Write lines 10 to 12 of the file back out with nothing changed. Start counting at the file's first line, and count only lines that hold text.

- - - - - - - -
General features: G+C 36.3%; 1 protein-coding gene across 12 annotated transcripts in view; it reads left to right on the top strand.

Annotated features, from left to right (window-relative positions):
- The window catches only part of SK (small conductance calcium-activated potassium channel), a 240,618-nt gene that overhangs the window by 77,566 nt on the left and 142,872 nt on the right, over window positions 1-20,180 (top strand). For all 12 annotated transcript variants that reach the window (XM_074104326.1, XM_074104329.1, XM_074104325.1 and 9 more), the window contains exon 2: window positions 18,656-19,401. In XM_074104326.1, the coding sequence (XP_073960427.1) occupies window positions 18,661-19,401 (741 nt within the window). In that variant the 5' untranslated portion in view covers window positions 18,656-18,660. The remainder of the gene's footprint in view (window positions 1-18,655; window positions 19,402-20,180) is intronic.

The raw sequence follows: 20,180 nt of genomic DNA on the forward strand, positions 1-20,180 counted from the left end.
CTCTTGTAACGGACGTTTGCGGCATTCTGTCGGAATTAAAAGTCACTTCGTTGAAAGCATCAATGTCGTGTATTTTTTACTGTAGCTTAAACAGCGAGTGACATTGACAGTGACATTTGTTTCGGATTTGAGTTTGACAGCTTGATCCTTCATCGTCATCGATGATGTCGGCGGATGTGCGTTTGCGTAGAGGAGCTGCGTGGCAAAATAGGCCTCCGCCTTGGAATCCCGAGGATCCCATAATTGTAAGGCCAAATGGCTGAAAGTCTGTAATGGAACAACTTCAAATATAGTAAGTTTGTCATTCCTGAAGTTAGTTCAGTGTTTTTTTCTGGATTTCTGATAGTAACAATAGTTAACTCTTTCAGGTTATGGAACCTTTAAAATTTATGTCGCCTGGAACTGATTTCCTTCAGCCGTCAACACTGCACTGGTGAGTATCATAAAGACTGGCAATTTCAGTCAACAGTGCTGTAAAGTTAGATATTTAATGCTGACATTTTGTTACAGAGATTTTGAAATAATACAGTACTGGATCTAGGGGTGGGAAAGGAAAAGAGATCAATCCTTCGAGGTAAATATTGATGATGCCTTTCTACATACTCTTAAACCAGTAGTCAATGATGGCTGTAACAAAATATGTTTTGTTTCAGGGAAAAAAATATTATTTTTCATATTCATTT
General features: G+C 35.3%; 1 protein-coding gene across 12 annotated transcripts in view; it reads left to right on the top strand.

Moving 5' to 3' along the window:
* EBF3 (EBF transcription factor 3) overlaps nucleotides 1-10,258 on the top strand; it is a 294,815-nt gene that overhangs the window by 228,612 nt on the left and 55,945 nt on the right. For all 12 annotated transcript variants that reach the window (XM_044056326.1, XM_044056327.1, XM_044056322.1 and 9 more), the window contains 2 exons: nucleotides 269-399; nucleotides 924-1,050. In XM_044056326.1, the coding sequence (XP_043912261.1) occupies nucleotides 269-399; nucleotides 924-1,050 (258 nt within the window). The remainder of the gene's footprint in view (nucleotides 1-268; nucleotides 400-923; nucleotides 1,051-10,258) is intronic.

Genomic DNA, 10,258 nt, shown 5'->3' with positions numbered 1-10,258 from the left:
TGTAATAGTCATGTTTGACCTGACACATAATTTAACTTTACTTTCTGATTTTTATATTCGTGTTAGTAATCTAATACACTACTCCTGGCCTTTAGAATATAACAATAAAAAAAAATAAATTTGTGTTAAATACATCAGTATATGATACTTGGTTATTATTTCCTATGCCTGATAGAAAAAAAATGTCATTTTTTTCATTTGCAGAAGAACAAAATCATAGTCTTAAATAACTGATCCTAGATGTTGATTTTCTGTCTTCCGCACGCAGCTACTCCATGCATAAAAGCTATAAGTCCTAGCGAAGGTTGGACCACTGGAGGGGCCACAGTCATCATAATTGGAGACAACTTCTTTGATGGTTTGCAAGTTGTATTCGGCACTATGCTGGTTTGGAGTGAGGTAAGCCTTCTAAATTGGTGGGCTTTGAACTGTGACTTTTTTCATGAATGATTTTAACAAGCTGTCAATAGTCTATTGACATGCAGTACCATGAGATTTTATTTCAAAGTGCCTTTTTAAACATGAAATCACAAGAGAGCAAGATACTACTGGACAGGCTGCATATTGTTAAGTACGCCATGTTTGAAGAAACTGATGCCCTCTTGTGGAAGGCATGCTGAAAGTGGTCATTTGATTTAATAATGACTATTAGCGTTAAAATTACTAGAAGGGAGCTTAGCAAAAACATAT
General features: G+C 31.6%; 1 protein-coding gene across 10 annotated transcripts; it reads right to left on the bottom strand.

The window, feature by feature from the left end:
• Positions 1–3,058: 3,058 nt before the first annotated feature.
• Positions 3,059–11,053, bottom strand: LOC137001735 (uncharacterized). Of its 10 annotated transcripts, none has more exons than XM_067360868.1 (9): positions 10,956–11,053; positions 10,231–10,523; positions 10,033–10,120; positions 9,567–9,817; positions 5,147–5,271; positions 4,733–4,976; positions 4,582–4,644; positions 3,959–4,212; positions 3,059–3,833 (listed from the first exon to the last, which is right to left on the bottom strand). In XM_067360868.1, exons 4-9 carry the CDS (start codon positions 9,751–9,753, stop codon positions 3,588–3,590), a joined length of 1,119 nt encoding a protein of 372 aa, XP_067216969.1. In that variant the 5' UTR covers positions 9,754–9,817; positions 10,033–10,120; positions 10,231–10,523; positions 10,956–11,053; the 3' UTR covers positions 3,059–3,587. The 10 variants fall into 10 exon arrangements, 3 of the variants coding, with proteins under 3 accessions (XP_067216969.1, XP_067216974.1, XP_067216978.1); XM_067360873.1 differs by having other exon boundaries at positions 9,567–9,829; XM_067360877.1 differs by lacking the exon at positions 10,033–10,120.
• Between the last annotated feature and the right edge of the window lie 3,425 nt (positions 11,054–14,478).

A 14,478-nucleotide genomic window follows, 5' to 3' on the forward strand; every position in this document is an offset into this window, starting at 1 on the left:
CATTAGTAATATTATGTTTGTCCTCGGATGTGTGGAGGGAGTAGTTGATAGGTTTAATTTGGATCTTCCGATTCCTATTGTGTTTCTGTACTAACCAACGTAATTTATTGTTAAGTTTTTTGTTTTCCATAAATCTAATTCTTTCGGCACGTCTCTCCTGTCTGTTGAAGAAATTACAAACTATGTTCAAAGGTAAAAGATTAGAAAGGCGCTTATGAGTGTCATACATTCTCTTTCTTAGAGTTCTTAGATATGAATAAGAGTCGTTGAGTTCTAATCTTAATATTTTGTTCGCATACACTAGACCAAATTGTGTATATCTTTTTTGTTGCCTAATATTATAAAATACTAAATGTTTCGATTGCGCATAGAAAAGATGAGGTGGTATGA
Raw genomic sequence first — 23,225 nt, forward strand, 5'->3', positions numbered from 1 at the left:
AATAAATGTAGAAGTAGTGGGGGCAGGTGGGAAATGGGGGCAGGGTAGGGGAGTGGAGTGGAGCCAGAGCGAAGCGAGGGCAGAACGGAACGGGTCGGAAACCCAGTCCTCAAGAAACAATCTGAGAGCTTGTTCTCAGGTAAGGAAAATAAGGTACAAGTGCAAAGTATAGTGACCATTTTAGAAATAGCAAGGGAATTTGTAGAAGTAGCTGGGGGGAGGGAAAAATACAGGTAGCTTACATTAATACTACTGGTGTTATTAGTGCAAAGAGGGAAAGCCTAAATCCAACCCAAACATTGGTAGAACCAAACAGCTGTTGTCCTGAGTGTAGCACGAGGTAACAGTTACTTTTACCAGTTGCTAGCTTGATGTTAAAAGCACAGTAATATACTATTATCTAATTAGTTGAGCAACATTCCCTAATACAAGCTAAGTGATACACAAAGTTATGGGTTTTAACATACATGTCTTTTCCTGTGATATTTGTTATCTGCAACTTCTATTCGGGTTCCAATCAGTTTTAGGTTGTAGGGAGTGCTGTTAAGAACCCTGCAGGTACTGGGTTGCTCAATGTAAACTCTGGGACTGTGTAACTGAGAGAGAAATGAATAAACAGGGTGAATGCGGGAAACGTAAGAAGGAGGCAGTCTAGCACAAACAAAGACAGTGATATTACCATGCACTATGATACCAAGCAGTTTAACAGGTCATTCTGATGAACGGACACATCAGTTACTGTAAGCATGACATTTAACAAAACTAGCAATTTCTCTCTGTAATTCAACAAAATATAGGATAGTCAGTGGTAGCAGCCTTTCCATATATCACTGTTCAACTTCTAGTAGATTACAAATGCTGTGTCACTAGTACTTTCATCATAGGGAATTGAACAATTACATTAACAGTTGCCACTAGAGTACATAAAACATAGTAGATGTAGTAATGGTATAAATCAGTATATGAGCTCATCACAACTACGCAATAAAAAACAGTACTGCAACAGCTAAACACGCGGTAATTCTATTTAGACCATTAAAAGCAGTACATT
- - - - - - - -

TGTAATAGTCATGTTTGACCTGACACATAATTTAACTTTACTTTCTGATTTTTATATTCGTGTTAGTAATCTAATACACTACTCCTGGCCTTTAGAATATAACAATAAAAAAAAATAAATTTGTGTTAAATACATCAGTATATGATACTTGGTTATTATTTCCTATGCCTGATAGAAAAAAAATGTCATTTTTTTCATTTGCAGAAGAACAAAATCATAGTCTTAAATAACTGATCCTAGATGTTGATTTTCTGTCTTCCGCACGCAGCTACTCCATGCATAAAAGCTATAAGTCCTAGCGAAGGTTGGACCACTGGAGGGGCCACAGTCATCATAATTGGAGACAACTTCTTTGATGGTTTGCAAGTTGTATTCGGCACTATGCTGGTTTGGAGTGAGGTAAGCCTTCTAAATTGGTGGGCTTTGAACTGTGACTTTTTTCATGAATGATTTTAACAAGCTGTCAATAGTCTATTGACATGCAGTACCATGAGATTTTATTTCAAAGTGCCTTTTTAAACATGAAATCACAAGAGAGCAAGATACTACTGGACAGGCTGCATATTGTTAAGTACGCCATGTTTGAAGAAACTGATGCCCTCTTGTGGAAGGCATGCTGAAAGTGGTCATTTGATTTAATAATGACTATTAGCGTTAAAATTACTAGAAGGGAGCTTAGCAAAAACATAT
General features: G+C 31.6%; 1 protein-coding gene across 10 annotated transcripts; it reads right to left on the bottom strand.

The window, feature by feature from the left end: